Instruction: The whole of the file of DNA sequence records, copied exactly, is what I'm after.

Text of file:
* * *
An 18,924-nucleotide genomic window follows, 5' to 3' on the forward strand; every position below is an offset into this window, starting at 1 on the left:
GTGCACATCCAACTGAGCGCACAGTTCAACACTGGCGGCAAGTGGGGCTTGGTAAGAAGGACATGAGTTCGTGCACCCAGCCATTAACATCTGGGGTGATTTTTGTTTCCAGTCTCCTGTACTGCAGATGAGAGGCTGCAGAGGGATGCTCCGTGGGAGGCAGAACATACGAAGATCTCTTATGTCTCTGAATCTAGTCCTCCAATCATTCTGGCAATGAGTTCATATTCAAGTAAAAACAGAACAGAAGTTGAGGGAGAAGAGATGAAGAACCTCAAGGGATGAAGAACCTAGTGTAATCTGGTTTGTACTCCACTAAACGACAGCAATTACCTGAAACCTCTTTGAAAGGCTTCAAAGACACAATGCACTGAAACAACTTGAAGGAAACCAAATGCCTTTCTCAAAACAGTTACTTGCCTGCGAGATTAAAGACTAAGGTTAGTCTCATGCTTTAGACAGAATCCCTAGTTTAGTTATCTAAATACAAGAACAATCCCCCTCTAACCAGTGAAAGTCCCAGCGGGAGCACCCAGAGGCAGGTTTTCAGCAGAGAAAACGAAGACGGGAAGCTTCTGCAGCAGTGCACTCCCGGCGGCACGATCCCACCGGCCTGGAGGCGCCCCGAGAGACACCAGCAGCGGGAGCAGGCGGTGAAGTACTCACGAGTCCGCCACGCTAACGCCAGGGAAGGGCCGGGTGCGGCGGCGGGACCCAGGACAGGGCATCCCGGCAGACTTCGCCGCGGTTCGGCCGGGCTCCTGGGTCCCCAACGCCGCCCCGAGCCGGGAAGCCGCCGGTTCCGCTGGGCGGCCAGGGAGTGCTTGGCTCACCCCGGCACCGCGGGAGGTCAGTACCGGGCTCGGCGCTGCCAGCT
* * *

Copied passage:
An 18,924-nucleotide genomic window follows, 5' to 3' on the forward strand; every position below is an offset into this window, starting at 1 on the left:
GTGCACATCCAACTGAGCGCACAGTTCAACACTGGCGGCAAGTGGGGCTTGGTAAGAAGGACATGAGTTCGTGCACCCAGCCATTAACATCTGGGGTGATTTTTGTTTCCAGTCTCCTGTACTGCAGATGAGAGGCTGCAGAGGGATGCTCCGTGGGAGGCAGAACATACGAAGATCTCTTATGTCTCTGAATCTAGTCCTCCAATCATTCTGGCAATGAGTTCATATTCAAGTAAAAACAGAACAGAAGTTGAGGGAGAAGAGATGAAGAACCTCAAGGGATGAAGAACCTAGTGTAATCTGGTTTGTACTCCACTAAACGACAGCAATTACCTGAAACCTCTTTGAAAGGCTTCAAAGACACAATGCACTGAAACAACTTGAAGGAAACCAAATGCCTTTCTCAAAACAGTTACTTGCCTGCGAGATTAAAGACTAAGGTTAGTCTCATGCTTTAGACAGAATCCCTAGTTTAGTTATCTAAATACAAGAACAATCCCCCTCTAACCAGTGAAAGTCCCAGCGGGAGCACCCAGAGGCAGGTTTTCAGCAGAGAAAACGAAGACGGGAAGCTTCTGCAGCAGTGCACTCCCGGCGGCACGATCCCACCGGCCTGGAGGCGCCCCGAGAGACACCAGCAGCGGGAGCAGGCGGTGAAGTACTCACGAGTCCGCCACGCTAACGCCAGGGAAGGGCCGGGTGCGGCGGCGGGACCCAGGACAGGGCATCCCGGCAGACTTCGCCGCGGTTCGGCCGGGCTCCTGGGTCCCCAACGCCGCCCCGAGCCGGGAAGCCGCCGGTTCCGCTGGGCGGCCAGGGAGTGCTTGGCTCACCCCGGCACCGCGGGAGGTCAGTACCGGGCTCGGCGCTGCCAGCT